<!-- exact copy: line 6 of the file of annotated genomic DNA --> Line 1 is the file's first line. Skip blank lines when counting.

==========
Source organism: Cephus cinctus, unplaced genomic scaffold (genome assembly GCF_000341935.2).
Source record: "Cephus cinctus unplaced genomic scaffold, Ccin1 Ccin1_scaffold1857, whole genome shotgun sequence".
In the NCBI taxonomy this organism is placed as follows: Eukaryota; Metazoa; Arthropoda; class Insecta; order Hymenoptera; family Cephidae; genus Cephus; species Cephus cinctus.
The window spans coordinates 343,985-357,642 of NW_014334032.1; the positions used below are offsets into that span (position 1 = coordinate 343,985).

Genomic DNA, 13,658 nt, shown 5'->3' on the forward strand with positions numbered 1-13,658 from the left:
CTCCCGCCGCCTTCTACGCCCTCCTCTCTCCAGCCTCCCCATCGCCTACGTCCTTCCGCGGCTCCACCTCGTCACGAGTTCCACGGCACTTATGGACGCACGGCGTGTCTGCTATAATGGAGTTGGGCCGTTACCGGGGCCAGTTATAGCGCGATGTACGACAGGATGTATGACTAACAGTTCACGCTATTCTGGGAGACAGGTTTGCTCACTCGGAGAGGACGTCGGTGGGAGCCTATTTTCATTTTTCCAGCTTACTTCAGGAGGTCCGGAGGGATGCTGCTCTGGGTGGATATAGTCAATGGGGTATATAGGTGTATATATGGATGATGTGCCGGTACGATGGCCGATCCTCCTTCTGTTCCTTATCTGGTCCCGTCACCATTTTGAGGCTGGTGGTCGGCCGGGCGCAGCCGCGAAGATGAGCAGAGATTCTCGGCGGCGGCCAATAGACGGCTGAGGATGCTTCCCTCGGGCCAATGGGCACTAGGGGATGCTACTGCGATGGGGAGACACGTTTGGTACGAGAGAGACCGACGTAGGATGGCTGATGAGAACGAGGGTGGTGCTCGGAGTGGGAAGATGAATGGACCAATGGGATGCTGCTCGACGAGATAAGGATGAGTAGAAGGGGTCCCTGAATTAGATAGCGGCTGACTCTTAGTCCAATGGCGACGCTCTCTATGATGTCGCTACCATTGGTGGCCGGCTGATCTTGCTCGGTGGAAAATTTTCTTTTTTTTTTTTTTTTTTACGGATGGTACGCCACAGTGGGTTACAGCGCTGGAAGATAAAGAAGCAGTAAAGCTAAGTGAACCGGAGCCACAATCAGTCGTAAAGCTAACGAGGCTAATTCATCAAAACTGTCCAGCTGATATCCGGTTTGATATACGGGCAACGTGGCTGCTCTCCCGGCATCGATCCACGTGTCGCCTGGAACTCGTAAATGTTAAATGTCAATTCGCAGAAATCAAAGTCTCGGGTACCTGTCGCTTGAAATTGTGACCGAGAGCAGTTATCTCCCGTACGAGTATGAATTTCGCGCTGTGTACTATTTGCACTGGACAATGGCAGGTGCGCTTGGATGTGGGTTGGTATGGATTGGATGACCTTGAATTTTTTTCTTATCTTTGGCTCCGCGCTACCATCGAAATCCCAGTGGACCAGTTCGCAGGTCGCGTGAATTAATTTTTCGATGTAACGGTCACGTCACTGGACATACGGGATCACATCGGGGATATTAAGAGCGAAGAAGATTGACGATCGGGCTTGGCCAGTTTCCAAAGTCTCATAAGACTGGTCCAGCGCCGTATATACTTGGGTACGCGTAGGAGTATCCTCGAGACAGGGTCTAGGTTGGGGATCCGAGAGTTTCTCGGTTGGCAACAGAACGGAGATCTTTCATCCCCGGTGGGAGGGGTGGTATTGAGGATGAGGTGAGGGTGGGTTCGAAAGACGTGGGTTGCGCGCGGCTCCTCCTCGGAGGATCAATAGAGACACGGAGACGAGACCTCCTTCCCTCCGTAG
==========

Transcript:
CTCCCGCCGCCTTCTACGCCCTCCTCTCTCCAGCCTCCCCATCGCCTACGTCCTTCCGCGGCTCCACCTCGTCACGAGTTCCACGGCACTTATGGACGCACGGCGTGTCTGCTATAATGGAGTTGGGCCGTTACCGGGGCCAGTTATAGCGCGATGTACGACAGGATGTATGACTAACAGTTCACGCTATTCTGGGAGACAGGTTTGCTCACTCGGAGAGGACGTCGGTGGGAGCCTATTTTCATTTTTCCAGCTTACTTCAGGAGGTCCGGAGGGATGCTGCTCTGGGTGGATATAGTCAATGGGGTATATAGGTGTATATATGGATGATGTGCCGGTACGATGGCCGATCCTCCTTCTGTTCCTTATCTGGTCCCGTCACCATTTTGAGGCTGGTGGTCGGCCGGGCGCAGCCGCGAAGATGAGCAGAGATTCTCGGCGGCGGCCAATAGACGGCTGAGGATGCTTCCCTCGGGCCAATGGGCACTAGGGGATGCTACTGCGATGGGGAGACACGTTTGGTACGAGAGAGACCGACGTAGGATGGCTGATGAGAACGAGGGTGGTGCTCGGAGTGGGAAGATGAATGGACCAATGGGATGCTGCTCGACGAGATAAGGATGAGTAGAAGGGGTCCCTGAATTAGATAGCGGCTGACTCTTAGTCCAATGGCGACGCTCTCTATGATGTCGCTACCATTGGTGGCCGGCTGATCTTGCTCGGTGGAAAATTTTCTTTTTTTTTTTTTTTTTTACGGATGGTACGCCACAGTGGGTTACAGCGCTGGAAGATAAAGAAGCAGTAAAGCTAAGTGAACCGGAGCCACAATCAGTCGTAAAGCTAACGAGGCTAATTCATCAAAACTGTCCAGCTGATATCCGGTTTGATATACGGGCAACGTGGCTGCTCTCCCGGCATCGATCCACGTGTCGCCTGGAACTCGTAAATGTTAAATGTCAATTCGCAGAAATCAAAGTCTCGGGTACCTGTCGCTTGAAATTGTGACCGAGAGCAGTTATCTCCCGTACGAGTATGAATTTCGCGCTGTGTACTATTTGCACTGGACAATGGCAGGTGCGCTTGGATGTGGGTTGGTATGGATTGGATGACCTTGAATTTTTTTCTTATCTTTGGCTCCGCGCTACCATCGAAATCCCAGTGGACCAGTTCGCAGGTCGCGTGAATTAATTTTTCGATGTAACGGTCACGTCACTGGACATACGGGATCACATCGGGGATATTAAGAGCGAAGAAGATTGACGATCGGGCTTGGCCAGTTTCCAAAGTCTCATAAGACTGGTCCAGCGCCGTATATACTTGGGTACGCGTAGGAGTATCCTCGAGACAGGGTCTAGGTTGGGGATCCGAGAGTTTCTCGGTTGGCAACAGAACGGAGATCTTTCATCCCCGGTGGGAGGGGTGGTATTGAGGATGAGGTGAGGGTGGGTTCGAAAGACGTGGGTTGCGCGCGGCTCCTCCTCGGAGGATCAATAGAGACACGGAGACGAGACCTCCTTCCCTCCGTAG